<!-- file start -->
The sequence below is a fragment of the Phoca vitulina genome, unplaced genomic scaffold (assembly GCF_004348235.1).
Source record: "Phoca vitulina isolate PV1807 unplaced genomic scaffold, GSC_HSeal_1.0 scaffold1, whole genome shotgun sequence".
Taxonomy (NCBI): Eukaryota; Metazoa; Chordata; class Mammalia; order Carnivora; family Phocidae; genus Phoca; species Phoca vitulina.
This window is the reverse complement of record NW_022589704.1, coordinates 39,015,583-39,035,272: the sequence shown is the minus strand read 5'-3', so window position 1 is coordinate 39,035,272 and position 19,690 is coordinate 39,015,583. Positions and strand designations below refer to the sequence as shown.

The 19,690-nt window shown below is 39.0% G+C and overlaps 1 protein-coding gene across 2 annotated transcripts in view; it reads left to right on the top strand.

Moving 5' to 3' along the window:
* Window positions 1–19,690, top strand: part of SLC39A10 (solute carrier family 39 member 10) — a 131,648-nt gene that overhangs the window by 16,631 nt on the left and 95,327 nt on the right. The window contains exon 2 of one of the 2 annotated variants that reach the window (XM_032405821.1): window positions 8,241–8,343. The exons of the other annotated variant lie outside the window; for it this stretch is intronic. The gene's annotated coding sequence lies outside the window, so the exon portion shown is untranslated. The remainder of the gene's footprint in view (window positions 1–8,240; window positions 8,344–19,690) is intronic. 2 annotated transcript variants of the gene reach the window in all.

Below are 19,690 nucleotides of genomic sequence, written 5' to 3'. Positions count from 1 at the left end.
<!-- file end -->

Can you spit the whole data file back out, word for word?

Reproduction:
The sequence below is a fragment of the Phoca vitulina genome, unplaced genomic scaffold (assembly GCF_004348235.1).
Source record: "Phoca vitulina isolate PV1807 unplaced genomic scaffold, GSC_HSeal_1.0 scaffold1, whole genome shotgun sequence".
Taxonomy (NCBI): Eukaryota; Metazoa; Chordata; class Mammalia; order Carnivora; family Phocidae; genus Phoca; species Phoca vitulina.
This window is the reverse complement of record NW_022589704.1, coordinates 39,015,583-39,035,272: the sequence shown is the minus strand read 5'-3', so window position 1 is coordinate 39,035,272 and position 19,690 is coordinate 39,015,583. Positions and strand designations below refer to the sequence as shown.

The 19,690-nt window shown below is 39.0% G+C and overlaps 1 protein-coding gene across 2 annotated transcripts in view; it reads left to right on the top strand.

Moving 5' to 3' along the window:
* Window positions 1–19,690, top strand: part of SLC39A10 (solute carrier family 39 member 10) — a 131,648-nt gene that overhangs the window by 16,631 nt on the left and 95,327 nt on the right. The window contains exon 2 of one of the 2 annotated variants that reach the window (XM_032405821.1): window positions 8,241–8,343. The exons of the other annotated variant lie outside the window; for it this stretch is intronic. The gene's annotated coding sequence lies outside the window, so the exon portion shown is untranslated. The remainder of the gene's footprint in view (window positions 1–8,240; window positions 8,344–19,690) is intronic. 2 annotated transcript variants of the gene reach the window in all.

Below are 19,690 nucleotides of genomic sequence, written 5' to 3'. Positions count from 1 at the left end.